While I was in Seattle, I got a call from Manny Dayao whom I know from Iolani School, but who was calling in his capacity as Lay Associate for Worship and Music at St. Peter’s Episcopal Church. “Kathy, are you available to play at St. Peter’s next Sunday?” meaning May 25th. Knowing that I would be reunited with the former Iolani School Chaplain, Diane Martinson, I readily said ‘yes.’ Manny replied, “Thanks so much, Kathy. I feel like I’m calling in Babe Ruth to bat for me!”
Pastor Diane has recently been called to serve as Rector of St. Peter’s, a parish which was founded by Chinese immigrants to Hawaii. One of their stained glass windows depicts the former clergy of the church, whom you can see are all Chinese.
I will be playing both the 7:30 am and 10:00 am services; the small choir will sing at the second service which I will “conduct.” (I put “conduct” in quotation marks because all I will be able to do is nod my head here and there!)
St. Peter’s organist, Leohone Magno, will be taking a 10-week leave of absence so that’s why I’ll be playing this Sunday. You may recall from a post I wrote a long time ago that Leohone is a talented artist whose painting I once saw in a gallery at Aloha Tower Marketplace. You can view below her striking painting of two children at the piano with the spirit images of Queen and King of Hawaii in the background. Here’s her description of the work: This painting is my tribute to Queen Emma… Hawai’i’s remarkable and beloved humanitarian who became so instrumental in the founding of St. Andrew’s Episcopal Cathedral, St. Andrew’s Priory, ‘Iolani School, St. Cross School on Maui (no longer in existence) and the Queen’s Medical Center.
The physical setting is one of the front rooms of the Queen Emma’s Summer Palace on the Pali Highway. In the lefthand corner of the painting hangs the well-known painting of Prince Albert, only son of King Kamehameha IV and Queen Emma. The little prince died at the young age of four. Against the light filtering through the shutters, is the spirit image of Alexander Liholiho, Kamehameha IV, who passed away a year later before his thirtieth birthday. To the side of the piano is the spirit image of Queen Emma, her hand resting on the piano as if in approval of the children’s music.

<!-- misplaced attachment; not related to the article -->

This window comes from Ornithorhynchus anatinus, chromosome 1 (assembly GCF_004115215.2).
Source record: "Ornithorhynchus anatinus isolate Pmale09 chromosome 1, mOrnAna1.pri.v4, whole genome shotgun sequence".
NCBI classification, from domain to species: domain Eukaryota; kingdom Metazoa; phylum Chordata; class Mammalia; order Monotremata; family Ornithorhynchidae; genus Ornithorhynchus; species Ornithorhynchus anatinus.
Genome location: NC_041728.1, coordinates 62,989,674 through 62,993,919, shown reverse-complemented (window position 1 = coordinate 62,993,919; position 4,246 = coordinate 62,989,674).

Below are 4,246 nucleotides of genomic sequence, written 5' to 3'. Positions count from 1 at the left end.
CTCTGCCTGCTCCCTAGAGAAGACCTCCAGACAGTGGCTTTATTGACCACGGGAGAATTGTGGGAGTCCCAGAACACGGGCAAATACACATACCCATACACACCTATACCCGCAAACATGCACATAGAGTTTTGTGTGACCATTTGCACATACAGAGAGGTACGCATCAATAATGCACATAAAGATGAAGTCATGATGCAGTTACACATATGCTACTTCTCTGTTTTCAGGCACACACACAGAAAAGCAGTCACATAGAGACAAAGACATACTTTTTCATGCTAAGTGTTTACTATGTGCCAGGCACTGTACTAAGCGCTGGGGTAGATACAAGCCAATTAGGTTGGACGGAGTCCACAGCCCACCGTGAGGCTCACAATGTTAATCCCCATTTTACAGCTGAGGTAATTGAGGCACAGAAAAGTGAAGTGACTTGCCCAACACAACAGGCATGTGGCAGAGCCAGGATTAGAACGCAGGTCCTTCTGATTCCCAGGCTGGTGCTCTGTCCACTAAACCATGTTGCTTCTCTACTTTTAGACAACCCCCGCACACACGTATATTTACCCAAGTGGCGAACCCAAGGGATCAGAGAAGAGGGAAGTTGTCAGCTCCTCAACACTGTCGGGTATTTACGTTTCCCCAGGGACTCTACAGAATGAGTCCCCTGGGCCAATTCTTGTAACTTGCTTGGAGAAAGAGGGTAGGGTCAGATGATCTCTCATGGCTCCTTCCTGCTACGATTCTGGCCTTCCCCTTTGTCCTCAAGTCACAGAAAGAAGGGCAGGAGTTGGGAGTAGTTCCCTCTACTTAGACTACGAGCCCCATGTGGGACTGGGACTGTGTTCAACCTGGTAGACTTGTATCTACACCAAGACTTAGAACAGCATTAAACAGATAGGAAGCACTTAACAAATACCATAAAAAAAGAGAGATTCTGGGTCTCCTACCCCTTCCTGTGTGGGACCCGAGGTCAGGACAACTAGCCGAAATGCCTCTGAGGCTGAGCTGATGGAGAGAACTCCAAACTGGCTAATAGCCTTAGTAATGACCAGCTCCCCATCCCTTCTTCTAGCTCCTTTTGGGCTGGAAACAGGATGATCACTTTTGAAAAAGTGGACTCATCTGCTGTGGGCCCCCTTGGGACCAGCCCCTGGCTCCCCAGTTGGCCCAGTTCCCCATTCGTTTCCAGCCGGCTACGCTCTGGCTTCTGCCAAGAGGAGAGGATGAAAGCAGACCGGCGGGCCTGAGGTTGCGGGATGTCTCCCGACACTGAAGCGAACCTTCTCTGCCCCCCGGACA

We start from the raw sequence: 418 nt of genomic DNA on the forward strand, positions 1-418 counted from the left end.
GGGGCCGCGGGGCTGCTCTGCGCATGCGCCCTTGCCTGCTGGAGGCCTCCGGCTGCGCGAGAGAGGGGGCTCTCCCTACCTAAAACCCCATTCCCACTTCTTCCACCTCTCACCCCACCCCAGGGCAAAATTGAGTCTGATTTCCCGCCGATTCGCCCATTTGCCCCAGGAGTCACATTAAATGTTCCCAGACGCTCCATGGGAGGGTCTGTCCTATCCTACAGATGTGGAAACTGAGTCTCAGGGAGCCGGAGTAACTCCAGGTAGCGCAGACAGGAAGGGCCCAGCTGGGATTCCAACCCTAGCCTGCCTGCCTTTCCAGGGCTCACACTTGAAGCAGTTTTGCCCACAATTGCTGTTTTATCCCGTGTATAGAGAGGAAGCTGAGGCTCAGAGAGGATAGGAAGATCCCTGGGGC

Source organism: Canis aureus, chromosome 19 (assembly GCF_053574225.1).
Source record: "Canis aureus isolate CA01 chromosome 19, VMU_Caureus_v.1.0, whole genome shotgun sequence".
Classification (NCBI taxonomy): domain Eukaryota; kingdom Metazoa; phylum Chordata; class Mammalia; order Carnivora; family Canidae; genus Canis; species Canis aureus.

After a period of grieving the loss of her loved ones, the young Queen emerged stronger and more resolute in pursuing the goals she had shared with her husband. In the foreground sits the piano that the Queen purchased in Germany in 1866 in her travels to procure funding for St. Andrew’s Cathedral. She perpetuated her belief that the culture would only survive through the education of the children and, to that end, loaned her piano for the purpose of teaching. She continued to work tirelessly to promote the Hawaiian culture until her death in 1885 at the age of forty-nine.
In the vase beneath the painting of the young prince are pink roses, the Queen’s favorite flower. She had found great solace in her gardening, especially her rose bushes.
To me, the painting is so striking because it reminds me of all the people who have trained me and supported me in my career — my teachers and my parents, who are now all “in the shadows.”
And now, I’m Babe Ruth!